89b6b6b380687d516ec55270162905f7-213x300Look, I’m in business to make money, not turn away people who are willing to hire me. However, I do have a conscience AND a guarantee, so I simply cannot and will not take on a case that cannot win. Sobriety is a non-negotiable requirement to win your license back. I was speaking with another lawyer recently about this, and he kind of laughed in agreement and said that once, when he asked a guy if he was sober, the reply was something like, “Yep. I only drink beer now.” Among other things, over 27 years as a lawyer has taught me that many people simply don’t understand that an important part of what sobriety means is that you have completely stopped drinking. For its part, the Michigan Secretary of State (SOS) has drawn a line in the sand regarding license restoration and clearance appeals; only people who have quit drinking for good can win. Period. The state knows that, whatever people will say about how they are “different” now when it comes to drinking, and despite all the commitments and promises they make to never drink and drive again, those who no longer drink alcohol are exactly zero risk for a repeat performance. That’s the safest bet, and the only one the state will make. It’s that simple.

At least to me. And the Secretary of State. Part of the problem here is that everybody needs a license, so when some of them go online and find something like this blog or my website, see that I guarantee to win every case I take, they think, “Eureka!” It’s human nature, I suppose, for someone to focus more on how tough things have been without a license and how long they haven’t had one, than anything else. It’s perfectly understandable that a person will believe, in his or her heart of hearts, that no matter what, they’ll never drive drunk again. Under the main rule (Rule 13) governing license appeals, however, a person has to prove that he or she has been completely abstinent from alcohol for a sufficient period of time (in the rule, this is stated as the person’s alcohol problem being “under control“). The Secretary of State’s AHS hearing officers are given rather wide discretion in determining how much abstinence is enough (i.s., “sufficient”). More important, the second part of the rule requires that a person prove that his or her alcohol problem is “likely to remain under control,” which means that he or she has the commitment and the tools to remain alcohol-free for good, and otherwise seems like a safe enough bet to not drink again. This is really the “meat and potatoes” of the license appeal process – proving that a person will never drink again.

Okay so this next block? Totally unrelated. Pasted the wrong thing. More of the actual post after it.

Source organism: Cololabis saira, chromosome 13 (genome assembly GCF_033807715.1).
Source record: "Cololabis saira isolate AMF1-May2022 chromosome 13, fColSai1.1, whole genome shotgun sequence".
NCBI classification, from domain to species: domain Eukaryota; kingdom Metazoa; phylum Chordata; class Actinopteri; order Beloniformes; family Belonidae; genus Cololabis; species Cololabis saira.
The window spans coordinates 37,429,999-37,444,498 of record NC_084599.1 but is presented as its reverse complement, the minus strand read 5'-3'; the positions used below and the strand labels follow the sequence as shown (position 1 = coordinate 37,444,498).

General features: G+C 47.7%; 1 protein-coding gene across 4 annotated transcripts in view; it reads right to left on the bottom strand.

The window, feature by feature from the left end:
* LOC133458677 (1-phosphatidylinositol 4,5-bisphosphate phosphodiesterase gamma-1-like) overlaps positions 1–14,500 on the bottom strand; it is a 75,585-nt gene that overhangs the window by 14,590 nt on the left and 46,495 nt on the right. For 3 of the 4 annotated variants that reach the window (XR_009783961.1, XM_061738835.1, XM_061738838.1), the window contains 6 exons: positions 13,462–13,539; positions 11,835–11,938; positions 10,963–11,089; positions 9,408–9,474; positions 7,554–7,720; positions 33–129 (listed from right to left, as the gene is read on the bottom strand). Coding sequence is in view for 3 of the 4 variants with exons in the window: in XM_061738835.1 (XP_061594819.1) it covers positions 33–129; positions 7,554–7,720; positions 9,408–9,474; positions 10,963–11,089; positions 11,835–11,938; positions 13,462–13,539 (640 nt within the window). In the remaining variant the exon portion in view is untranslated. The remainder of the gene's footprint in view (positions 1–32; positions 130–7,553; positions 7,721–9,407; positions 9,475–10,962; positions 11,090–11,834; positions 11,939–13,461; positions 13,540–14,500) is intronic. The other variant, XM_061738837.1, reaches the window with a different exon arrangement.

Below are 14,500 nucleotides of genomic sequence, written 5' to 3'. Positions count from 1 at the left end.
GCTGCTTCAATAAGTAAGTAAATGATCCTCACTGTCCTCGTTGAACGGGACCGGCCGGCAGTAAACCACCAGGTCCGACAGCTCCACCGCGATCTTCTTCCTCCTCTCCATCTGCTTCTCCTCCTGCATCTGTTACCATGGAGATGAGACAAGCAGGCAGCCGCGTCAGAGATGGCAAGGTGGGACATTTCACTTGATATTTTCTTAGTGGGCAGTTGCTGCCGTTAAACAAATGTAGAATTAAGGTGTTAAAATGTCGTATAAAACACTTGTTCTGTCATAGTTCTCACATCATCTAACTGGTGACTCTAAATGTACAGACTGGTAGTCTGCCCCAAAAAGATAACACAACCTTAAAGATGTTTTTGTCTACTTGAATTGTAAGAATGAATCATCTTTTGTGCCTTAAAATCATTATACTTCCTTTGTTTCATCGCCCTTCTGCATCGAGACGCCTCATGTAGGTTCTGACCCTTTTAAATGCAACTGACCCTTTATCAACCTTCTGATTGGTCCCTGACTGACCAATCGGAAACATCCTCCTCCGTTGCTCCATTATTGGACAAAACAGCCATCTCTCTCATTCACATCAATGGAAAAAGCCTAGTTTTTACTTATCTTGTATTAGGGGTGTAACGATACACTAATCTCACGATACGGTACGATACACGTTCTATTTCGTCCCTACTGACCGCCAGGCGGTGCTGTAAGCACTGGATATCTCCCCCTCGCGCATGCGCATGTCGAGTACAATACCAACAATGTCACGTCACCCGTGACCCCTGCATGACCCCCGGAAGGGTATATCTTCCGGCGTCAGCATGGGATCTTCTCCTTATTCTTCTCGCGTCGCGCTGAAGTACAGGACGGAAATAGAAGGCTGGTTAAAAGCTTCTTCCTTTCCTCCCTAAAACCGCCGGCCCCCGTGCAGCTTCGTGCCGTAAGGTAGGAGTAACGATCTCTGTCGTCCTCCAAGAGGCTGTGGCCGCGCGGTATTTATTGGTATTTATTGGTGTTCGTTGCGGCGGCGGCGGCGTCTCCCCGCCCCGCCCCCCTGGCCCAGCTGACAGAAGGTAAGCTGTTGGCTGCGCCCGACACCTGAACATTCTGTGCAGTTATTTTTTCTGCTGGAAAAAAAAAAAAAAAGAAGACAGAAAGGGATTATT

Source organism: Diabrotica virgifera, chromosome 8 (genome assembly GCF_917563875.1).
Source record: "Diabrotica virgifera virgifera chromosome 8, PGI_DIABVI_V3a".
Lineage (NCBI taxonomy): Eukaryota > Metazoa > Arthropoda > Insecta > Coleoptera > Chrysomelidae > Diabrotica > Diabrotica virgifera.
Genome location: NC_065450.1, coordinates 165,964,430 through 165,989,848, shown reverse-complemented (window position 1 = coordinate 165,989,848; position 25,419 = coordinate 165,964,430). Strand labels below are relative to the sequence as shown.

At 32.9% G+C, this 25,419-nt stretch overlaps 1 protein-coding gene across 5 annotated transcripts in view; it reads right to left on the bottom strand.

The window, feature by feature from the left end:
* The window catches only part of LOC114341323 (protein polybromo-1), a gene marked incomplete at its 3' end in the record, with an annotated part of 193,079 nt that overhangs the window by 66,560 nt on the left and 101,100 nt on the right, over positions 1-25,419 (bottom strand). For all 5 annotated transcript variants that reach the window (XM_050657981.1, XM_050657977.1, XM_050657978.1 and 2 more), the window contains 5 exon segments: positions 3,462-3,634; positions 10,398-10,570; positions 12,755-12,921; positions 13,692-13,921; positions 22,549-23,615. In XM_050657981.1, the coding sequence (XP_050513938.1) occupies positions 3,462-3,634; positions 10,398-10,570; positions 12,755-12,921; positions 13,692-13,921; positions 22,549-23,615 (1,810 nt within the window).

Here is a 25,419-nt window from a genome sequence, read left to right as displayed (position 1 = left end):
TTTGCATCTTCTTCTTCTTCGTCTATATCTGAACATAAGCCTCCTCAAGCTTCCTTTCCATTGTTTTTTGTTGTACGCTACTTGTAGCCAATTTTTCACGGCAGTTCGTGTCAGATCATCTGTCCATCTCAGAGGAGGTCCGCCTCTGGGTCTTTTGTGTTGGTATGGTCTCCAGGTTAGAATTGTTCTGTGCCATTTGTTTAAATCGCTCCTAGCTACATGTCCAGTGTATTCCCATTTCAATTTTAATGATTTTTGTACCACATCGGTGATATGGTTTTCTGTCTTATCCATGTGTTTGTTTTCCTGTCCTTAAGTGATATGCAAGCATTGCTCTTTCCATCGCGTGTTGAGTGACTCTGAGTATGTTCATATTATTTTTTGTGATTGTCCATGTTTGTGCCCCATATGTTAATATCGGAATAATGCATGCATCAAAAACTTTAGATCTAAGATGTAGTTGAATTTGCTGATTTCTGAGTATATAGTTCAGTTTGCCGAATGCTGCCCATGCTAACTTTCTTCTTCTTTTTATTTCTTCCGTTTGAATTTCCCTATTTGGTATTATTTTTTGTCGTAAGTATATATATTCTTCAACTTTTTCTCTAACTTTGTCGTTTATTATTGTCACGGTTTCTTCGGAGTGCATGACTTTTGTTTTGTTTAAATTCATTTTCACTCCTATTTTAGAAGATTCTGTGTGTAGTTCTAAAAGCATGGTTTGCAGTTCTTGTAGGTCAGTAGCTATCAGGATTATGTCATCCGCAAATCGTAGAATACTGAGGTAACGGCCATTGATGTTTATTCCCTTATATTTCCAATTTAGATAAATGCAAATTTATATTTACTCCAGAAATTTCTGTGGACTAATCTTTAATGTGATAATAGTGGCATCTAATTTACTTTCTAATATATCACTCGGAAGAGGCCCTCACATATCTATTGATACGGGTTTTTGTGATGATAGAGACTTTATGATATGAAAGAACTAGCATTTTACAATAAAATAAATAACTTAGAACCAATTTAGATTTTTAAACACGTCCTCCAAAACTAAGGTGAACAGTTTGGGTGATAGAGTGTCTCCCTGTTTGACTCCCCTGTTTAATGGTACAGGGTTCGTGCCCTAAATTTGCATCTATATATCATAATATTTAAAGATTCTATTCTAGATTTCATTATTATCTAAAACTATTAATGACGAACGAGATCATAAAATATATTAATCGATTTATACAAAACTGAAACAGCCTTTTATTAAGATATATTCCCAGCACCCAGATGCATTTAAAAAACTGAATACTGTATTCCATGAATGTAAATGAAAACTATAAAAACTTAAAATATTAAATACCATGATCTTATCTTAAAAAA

Okay, you’ve been arrested for OWI and now you’re googling around trying to figure this all out. You want real information, not “infomercial” type stuff. It seems that almost every legal website (except mine, of course!) says the same, “me too” things, and then instructs you to “call now!” In this article we’re going to cover several issues that anyone facing a a 1st offense DUI should really know. As I point out elsewhere, although I am a DUI lawyer, and all kidding aside, this is going to be more than a “hire me” piece. My goal here is to provide useful information for anyone facing a 1st offense drinking and driving charge no matter where in Michigan he or she may live, even though I limit my DUI practice geographically to the Metro-Detroit area, meaning Oakland, Wayne and Macomb Counties. It’s natural and normal for someone facing his or her 1st DUI (and, in many cases, first criminal charge ever) to try and find some reassuring information about the things that worry them most. To help get us off to a good start, let’s put to rest the 3 biggest fears most people have:, you’re almost certainly NOT going to jail. Second, you won’t lose your driver’s license. Third, you’re not going to lose your job (unless you do something like drive a school bus or an ambulance for a living). You’re life is not over, it’s not about to come to an end, and, best of all, you’ve already been through the worst of all this. As you search the web, ignore the fear-based marketing messages; no lawyer is going to save you from consequences that you DON’T actually face in the first place – like jail. Yet for all of that good news, this isn’t going to be a ride in the park, either. To balance what we covered at the top of this paragraph, let’s look at 3 sucky realities of every DUI case: First off, a DUI is going to cost you a chunk of money. Second, it is going to be inconvenient because it’s designed to be that way. Third, the short and cold answer to just about any question that begins like, “How am I supposed to…?” or “How do they expect me to…?” is “That’s your problem.” Now, let’s look at these suck factors in reverse order, beginning, however, with that last one first, because that really takes us through the ugliest part of all this.